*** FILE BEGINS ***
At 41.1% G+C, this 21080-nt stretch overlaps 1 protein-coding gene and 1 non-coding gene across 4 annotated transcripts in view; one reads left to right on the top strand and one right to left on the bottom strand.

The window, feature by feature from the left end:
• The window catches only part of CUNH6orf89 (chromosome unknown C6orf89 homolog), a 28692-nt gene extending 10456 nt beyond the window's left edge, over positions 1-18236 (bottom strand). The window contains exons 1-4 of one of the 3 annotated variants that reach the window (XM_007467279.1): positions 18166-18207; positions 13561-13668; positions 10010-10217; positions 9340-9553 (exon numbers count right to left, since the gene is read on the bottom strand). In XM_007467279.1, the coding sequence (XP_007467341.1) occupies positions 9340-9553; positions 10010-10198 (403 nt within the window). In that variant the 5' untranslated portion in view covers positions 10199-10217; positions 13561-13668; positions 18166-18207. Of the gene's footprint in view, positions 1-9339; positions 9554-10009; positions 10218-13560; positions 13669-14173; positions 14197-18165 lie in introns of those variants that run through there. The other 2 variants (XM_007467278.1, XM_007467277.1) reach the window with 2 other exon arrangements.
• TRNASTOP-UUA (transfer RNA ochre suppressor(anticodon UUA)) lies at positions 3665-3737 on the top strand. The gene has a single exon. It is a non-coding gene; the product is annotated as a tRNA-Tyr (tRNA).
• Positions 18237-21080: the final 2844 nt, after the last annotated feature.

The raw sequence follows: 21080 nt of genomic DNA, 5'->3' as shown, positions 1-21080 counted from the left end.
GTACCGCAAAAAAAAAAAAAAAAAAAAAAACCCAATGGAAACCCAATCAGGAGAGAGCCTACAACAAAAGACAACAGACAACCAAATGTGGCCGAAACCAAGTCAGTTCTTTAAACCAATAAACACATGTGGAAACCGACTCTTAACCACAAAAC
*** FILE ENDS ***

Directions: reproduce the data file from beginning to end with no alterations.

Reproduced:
At 41.1% G+C, this 21080-nt stretch overlaps 1 protein-coding gene and 1 non-coding gene across 4 annotated transcripts in view; one reads left to right on the top strand and one right to left on the bottom strand.

The window, feature by feature from the left end:
• The window catches only part of CUNH6orf89 (chromosome unknown C6orf89 homolog), a 28692-nt gene extending 10456 nt beyond the window's left edge, over positions 1-18236 (bottom strand). The window contains exons 1-4 of one of the 3 annotated variants that reach the window (XM_007467279.1): positions 18166-18207; positions 13561-13668; positions 10010-10217; positions 9340-9553 (exon numbers count right to left, since the gene is read on the bottom strand). In XM_007467279.1, the coding sequence (XP_007467341.1) occupies positions 9340-9553; positions 10010-10198 (403 nt within the window). In that variant the 5' untranslated portion in view covers positions 10199-10217; positions 13561-13668; positions 18166-18207. Of the gene's footprint in view, positions 1-9339; positions 9554-10009; positions 10218-13560; positions 13669-14173; positions 14197-18165 lie in introns of those variants that run through there. The other 2 variants (XM_007467278.1, XM_007467277.1) reach the window with 2 other exon arrangements.
• TRNASTOP-UUA (transfer RNA ochre suppressor(anticodon UUA)) lies at positions 3665-3737 on the top strand. The gene has a single exon. It is a non-coding gene; the product is annotated as a tRNA-Tyr (tRNA).
• Positions 18237-21080: the final 2844 nt, after the last annotated feature.

The raw sequence follows: 21080 nt of genomic DNA, 5'->3' as shown, positions 1-21080 counted from the left end.
GTACCGCAAAAAAAAAAAAAAAAAAAAAAACCCAATGGAAACCCAATCAGGAGAGAGCCTACAACAAAAGACAACAGACAACCAAATGTGGCCGAAACCAAGTCAGTTCTTTAAACCAATAAACACATGTGGAAACCGACTCTTAACCACAAAAC